When I was younger, the apostle Paul and I didn’t get along; I didn’t understand him, and I certainly didn’t think he understood me. So, what did I do? What do many of us do when in uncomfortable, awkward, and challenging situations?
We avoid them.
Yep, that’s what I did. Avoided Paul. You know, like at the grocery store when you see someone at the end of the cereal aisle, and you suddenly decide you don’t need those honey loops anymore, and you duck into the chip aisle and plop the tortillas in your buggy even though there’s an unopened bag in the pantry at home. Maybe I’m the only one who’s ever done that? Well, anyway.
I skimmed right past Romans, Corinthians, and Galatians (shew). I’d read through Philippians because Paul seemed to be on his best behavior while writing that letter. Sometimes, I’d visit Colossians and Ephesians, but the pastoral letters—Timothy and Titus, oh no, let’s just move along.
Then, someone offered me a well-written and researched book that helped me identify, acknowledge, and examine my Paul-avoidance issues. I have another friend who loves Paul and his letters, and they have been a part of her daily bread for decades. Through the early years of our friendship, she didn’t try to convince or correct my Pauline-pushback; she just kept allowing the word of God to speak. Paul’s words repeatedly made their way into our conversations, and my heart softened. I began to visit Paul regularly. At last, I saw Paul and who God had called him to be in the kingdom.
Now, if Paul and I ever have lunch together, I’ll have several questions. And because I am trying to be candidly honest here, most likely, I’d need to refrain from smacking him in the back of the head because I still struggle with his personality and approach. Sometimes my resistance is honest push-back, and sometimes it’s just plain old stubbornness. I think Paul would welcome the former and be patient with the latter.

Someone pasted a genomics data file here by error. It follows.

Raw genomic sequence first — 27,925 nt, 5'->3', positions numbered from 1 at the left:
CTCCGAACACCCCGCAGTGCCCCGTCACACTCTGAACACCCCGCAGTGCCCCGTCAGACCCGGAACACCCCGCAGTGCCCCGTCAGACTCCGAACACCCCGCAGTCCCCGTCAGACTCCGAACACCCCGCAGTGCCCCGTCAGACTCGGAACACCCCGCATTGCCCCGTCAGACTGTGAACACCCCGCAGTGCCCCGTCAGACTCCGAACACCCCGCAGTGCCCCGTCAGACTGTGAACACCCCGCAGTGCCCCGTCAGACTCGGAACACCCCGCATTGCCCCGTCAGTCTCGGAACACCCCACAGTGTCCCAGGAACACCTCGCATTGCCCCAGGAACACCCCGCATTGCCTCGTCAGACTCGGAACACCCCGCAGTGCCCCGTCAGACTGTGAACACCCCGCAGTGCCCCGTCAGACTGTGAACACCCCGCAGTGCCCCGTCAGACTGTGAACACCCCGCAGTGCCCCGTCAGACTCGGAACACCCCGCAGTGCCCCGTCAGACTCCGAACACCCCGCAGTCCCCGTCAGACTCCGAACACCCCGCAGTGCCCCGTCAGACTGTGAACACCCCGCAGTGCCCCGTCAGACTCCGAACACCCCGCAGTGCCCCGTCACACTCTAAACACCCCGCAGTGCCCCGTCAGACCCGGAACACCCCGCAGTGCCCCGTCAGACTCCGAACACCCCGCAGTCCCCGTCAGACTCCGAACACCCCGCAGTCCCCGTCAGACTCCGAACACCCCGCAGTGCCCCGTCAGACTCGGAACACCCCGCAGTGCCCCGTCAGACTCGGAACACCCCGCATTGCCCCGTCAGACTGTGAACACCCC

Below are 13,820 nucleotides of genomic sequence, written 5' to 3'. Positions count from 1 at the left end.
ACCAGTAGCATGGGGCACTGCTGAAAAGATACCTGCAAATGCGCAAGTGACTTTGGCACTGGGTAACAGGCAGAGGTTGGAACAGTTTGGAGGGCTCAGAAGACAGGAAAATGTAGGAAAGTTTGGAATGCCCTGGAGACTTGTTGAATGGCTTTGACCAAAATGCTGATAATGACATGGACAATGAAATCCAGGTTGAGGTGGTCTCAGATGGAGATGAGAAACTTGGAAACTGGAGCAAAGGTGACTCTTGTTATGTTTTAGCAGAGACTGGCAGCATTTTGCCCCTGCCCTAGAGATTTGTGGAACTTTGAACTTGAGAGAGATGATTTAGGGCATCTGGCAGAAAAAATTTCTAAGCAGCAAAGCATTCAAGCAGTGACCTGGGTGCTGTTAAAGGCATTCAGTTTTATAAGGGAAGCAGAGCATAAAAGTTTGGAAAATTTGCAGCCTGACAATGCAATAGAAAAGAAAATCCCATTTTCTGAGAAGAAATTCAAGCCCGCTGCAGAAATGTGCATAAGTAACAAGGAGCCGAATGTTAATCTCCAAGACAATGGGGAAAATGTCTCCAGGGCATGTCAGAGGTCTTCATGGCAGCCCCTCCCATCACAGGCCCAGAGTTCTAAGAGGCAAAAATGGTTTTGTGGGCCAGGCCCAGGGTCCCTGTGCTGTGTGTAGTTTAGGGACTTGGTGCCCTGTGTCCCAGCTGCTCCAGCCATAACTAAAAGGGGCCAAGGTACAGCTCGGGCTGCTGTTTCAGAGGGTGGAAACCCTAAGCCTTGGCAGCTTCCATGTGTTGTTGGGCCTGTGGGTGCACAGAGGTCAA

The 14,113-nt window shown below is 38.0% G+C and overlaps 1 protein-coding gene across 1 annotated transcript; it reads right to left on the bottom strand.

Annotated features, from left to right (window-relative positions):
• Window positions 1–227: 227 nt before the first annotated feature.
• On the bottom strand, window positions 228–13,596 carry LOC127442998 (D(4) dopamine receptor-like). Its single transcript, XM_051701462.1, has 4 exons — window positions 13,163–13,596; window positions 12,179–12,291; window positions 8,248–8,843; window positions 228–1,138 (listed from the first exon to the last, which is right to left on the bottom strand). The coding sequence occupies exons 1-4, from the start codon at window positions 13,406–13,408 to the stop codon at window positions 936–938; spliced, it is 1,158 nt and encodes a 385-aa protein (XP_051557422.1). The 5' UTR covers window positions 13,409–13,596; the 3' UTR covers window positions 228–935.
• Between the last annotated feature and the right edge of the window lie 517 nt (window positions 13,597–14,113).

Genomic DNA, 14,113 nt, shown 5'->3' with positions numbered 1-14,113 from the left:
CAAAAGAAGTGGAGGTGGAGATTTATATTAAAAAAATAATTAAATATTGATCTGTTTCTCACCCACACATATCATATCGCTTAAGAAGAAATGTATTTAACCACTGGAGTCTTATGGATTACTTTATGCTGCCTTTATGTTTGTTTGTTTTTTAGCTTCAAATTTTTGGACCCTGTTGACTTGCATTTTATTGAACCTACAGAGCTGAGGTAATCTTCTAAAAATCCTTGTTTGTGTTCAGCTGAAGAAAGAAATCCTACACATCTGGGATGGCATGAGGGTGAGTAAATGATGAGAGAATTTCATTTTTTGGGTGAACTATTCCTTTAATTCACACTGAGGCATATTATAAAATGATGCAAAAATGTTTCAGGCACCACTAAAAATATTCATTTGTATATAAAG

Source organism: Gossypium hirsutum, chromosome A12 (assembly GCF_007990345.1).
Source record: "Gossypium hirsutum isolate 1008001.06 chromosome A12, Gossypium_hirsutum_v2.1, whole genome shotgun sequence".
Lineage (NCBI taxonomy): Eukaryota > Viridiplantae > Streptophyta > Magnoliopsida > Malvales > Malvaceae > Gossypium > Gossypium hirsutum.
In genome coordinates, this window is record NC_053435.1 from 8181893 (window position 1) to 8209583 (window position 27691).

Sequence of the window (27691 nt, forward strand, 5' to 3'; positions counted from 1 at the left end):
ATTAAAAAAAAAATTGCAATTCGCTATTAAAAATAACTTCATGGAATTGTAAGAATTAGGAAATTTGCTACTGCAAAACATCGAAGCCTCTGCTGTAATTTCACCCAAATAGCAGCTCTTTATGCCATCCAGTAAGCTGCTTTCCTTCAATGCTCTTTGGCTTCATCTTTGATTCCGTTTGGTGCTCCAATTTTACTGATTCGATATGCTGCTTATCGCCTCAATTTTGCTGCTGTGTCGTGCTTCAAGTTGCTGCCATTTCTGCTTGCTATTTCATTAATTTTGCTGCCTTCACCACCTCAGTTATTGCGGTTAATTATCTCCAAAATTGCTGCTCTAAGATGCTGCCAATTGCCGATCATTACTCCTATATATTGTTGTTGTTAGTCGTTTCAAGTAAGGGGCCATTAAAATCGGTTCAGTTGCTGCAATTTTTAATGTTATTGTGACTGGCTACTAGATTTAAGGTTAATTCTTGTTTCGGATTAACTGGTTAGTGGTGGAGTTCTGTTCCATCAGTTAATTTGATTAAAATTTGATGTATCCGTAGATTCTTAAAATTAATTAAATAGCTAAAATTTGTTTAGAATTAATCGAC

And I’m so grateful for him. I don’t duck into the chip aisle anymore to avoid him. No, somehow, we run into each other in the bread aisle. Occasionally, I cock my head funny or raise my eyebrow at him. And that’s okay.
Here’s why. Grace abounds.
In every letter, Paul reminds us that he was a flesh and blood man, and he wasn’t sinless or perfect. We tend to do that, don’t we? Make bigger-than-life caricatures (celebrities, superheroes) out of the flawed men and women God called to do His work.
I thought about Paul and his frank, call-it-what-it-is words tonight. I remembered his gut-wrenchingly raw description of himself—
For I do not understand my own actions. For I do not do what I want, but I do the very thing I hate…For I know that nothing good dwells in me, that is, in my flesh. For I have the desire to do what is right, but not the ability to carry it out. For I do not do the good I want, but the evil I do
not want is what I keep doing…Romans 7:15, 18-19 ESV.
Now, I understand Paul, and obviously, he understands me.